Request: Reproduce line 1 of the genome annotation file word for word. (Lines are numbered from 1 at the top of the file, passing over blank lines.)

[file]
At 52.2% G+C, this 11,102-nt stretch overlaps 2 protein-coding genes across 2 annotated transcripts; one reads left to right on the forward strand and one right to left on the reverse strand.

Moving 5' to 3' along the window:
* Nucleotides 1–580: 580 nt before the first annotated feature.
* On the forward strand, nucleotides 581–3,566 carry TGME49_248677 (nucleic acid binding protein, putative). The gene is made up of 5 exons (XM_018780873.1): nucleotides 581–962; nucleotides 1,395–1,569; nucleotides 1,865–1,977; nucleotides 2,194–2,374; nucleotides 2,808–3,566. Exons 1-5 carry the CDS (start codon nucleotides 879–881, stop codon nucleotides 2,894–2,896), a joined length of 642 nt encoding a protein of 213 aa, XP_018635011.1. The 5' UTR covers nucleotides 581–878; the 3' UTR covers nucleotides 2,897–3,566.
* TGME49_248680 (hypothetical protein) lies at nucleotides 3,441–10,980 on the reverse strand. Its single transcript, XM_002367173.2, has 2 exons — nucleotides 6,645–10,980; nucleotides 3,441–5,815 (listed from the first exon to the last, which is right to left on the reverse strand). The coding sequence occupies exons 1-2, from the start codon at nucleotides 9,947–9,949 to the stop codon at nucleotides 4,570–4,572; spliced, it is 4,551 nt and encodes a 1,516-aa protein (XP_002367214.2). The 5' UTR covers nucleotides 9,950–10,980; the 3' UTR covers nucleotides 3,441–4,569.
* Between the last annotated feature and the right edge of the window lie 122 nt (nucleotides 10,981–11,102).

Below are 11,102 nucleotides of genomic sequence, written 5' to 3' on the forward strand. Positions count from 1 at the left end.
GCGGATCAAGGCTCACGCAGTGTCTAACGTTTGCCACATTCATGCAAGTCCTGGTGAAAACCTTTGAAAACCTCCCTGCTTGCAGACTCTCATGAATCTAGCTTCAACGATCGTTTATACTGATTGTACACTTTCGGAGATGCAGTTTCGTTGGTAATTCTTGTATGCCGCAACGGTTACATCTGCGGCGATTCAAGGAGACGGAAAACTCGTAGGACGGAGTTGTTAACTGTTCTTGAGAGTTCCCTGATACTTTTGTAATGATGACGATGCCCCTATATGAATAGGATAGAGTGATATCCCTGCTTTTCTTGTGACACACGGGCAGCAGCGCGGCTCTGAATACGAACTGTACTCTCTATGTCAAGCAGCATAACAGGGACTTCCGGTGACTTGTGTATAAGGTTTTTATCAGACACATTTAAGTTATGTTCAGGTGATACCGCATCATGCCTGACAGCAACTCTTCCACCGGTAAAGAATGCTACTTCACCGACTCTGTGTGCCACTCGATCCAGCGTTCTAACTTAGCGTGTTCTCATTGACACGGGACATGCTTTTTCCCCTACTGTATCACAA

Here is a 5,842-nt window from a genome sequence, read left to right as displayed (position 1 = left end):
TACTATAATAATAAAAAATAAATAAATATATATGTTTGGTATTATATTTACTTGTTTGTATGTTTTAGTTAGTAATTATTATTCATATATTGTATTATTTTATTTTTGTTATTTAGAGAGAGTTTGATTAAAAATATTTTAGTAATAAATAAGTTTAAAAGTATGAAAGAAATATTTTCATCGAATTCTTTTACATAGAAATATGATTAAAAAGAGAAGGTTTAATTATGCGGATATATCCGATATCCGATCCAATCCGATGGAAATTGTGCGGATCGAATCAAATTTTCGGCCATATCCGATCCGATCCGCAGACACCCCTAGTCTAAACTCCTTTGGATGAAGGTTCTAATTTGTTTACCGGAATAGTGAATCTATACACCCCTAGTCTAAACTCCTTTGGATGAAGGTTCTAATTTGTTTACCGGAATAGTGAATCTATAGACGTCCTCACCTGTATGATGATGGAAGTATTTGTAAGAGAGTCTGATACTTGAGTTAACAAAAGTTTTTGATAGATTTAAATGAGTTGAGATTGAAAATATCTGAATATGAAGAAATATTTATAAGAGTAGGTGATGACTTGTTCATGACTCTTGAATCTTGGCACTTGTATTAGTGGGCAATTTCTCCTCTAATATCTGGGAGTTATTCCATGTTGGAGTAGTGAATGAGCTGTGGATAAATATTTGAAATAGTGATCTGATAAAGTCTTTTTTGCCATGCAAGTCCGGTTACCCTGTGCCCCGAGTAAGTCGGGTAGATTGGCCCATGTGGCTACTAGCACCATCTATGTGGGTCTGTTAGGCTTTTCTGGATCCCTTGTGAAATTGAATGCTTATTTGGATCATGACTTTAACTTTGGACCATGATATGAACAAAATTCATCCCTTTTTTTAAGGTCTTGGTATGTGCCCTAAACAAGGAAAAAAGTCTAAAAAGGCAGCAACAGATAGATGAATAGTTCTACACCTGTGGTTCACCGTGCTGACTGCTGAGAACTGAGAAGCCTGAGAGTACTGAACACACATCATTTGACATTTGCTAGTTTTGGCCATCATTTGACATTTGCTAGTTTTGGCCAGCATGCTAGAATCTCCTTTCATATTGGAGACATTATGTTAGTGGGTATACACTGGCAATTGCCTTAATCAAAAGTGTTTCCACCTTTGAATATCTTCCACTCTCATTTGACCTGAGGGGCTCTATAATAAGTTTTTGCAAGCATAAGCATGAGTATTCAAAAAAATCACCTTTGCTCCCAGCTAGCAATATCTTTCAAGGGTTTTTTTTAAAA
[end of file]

At 52.2% G+C, this 11,102-nt stretch overlaps 2 protein-coding genes across 2 annotated transcripts; one reads left to right on the forward strand and one right to left on the reverse strand.